After we gained access, it was gratifying to find Ruyam II without any mold (except on the ceiling of  the second head, which had a leaky hatch), despite the fact that the plastic covers we had tied over all the hatches having completely disintigrated. The mistake was using the garbage bags we had bought in Martinique, which were apparently bio-degradable. Maybe this year we will find a different solution, or not bother at all. Inside was quite clean, my efforts of cleanup before leaving had paid off it seems.

On the other hand, the amount of work is quite overwhelming at first, because of the relentless sun, without the bimini over the cockpit, and no sea breeze. This year our old bimini was discarded, and a new one was ordered from Turbulence sail makers, stationed at the marina.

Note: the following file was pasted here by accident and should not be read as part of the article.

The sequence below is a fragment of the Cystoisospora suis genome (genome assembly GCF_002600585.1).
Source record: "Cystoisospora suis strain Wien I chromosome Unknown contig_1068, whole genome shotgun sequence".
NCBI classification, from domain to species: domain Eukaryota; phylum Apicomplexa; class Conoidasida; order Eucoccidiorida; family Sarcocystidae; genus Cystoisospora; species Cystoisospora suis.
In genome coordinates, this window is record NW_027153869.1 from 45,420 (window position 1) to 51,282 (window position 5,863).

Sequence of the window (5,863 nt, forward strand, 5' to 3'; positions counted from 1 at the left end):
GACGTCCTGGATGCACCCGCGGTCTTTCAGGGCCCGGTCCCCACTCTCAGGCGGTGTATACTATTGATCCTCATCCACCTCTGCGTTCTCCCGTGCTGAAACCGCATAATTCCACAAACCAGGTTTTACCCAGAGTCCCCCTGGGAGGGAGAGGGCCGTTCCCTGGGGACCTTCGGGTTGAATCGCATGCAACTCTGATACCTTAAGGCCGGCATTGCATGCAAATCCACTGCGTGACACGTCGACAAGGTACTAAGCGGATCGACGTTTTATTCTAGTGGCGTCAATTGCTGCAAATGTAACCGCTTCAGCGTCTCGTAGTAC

Last year, while closing the boat, we had talked with the fibre-glass manufacturers at the marina about a hard-top, since I had set my heart on it. When we first asked around the marina managers, Jason (the boss) thought that it would not be less than US $10,000, since the metal supports would definitely would have to be changed (without taking a look at them). However the actual guy who was to make it mentioned that the frame was fine, and the fibre-glass top should not cost more than $5,000, which seemed reasonable. So we asked the guy to email us the actual quote later on, and almost decided to have it done. In the meantime, Al spoke with Martin from Turbulence as well, and got a quote, including a new sailbag. Martin was to use the existing bimini as the pattern if need be. However, I was encouraged by the initial estimate, and the assurances of the metal guy, attesting to the sturdiness of our existing frame.